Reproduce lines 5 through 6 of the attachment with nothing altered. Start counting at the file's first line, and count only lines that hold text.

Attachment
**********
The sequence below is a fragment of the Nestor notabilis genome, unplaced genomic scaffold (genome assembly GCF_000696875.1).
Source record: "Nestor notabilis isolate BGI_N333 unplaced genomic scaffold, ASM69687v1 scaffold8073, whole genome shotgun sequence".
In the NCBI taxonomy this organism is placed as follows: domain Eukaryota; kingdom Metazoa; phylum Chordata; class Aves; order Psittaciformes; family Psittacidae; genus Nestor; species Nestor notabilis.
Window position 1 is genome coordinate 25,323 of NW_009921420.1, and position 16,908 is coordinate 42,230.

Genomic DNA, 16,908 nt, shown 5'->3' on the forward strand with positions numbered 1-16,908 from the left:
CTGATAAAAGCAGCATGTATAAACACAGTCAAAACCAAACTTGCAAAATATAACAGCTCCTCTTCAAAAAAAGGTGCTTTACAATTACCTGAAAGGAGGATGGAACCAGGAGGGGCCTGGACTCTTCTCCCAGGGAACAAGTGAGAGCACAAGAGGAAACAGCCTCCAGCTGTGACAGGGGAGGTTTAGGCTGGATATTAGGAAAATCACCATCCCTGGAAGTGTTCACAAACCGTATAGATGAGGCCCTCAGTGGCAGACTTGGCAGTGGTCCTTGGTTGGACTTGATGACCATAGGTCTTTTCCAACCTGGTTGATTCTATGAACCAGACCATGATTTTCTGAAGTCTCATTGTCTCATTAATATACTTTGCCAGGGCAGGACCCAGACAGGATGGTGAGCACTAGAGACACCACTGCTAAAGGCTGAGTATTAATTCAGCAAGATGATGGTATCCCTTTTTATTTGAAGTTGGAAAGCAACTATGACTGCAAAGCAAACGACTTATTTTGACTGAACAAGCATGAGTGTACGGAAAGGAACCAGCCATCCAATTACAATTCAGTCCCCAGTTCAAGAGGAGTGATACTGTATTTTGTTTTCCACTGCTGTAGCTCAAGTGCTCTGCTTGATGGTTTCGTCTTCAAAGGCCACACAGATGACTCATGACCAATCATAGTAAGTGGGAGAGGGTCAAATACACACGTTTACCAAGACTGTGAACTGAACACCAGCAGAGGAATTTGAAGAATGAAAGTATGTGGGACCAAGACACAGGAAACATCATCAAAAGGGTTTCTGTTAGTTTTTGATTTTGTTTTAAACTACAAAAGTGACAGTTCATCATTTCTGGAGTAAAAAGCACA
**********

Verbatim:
Genomic DNA, 16,908 nt, shown 5'->3' on the forward strand with positions numbered 1-16,908 from the left:
CTGATAAAAGCAGCATGTATAAACACAGTCAAAACCAAACTTGCAAAATATAACAGCTCCTCTTCAAAAAAAGGTGCTTTACAATTACCTGAAAGGAGGATGGAACCAGGAGGGGCCTGGACTCTTCTCCCAGGGAACAAGTGAGAGCACAAGAGGAAACAGCCTCCAGCTGTGACAGGGGAGGTTTAGGCTGGATATTAGGAAAATCACCATCCCTGGAAGTGTTCACAAACCGTATAGATGAGGCCCTCAGTGGCAGACTTGGCAGTGGTCCTTGGTTGGACTTGATGACCATAGGTCTTTTCCAACCTGGTTGATTCTATGAACCAGACCATGATTTTCTGAAGTCTCATTGTCTCATTAATATACTTTGCCAGGGCAGGACCCAGACAGGATGGTGAGCACTAGAGACACCACTGCTAAAGGCTGAGTATTAATTCAGCAAGATGATGGTATCCCTTTTTATTTGAAGTTGGAAAGCAACTATGACTGCAAAGCAAACGACTTATTTTGACTGAACAAGCATGAGTGTACGGAAAGGAACCAGCCATCCAATTACAATTCAGTCCCCAGTTCAAGAGGAGTGATACTGTATTTTGTTTTCCACTGCTGTAGCTCAAGTGCTCTGCTTGATGGTTTCGTCTTCAAAGGCCACACAGATGACTCATGACCAATCATAGTAAGTGGGAGAGGGTCAAATACACACGTTTACCAAGACTGTGAACTGAACACCAGCAGAGGAATTTGAAGAATGAAAGTATGTGGGACCAAGACACAGGAAACATCATCAAAAGGGTTTCTGTTAGTTTTTGATTTTGTTTTAAACTACAAAAGTGACAGTTCATCATTTCTGGAGTAAAAAGCACA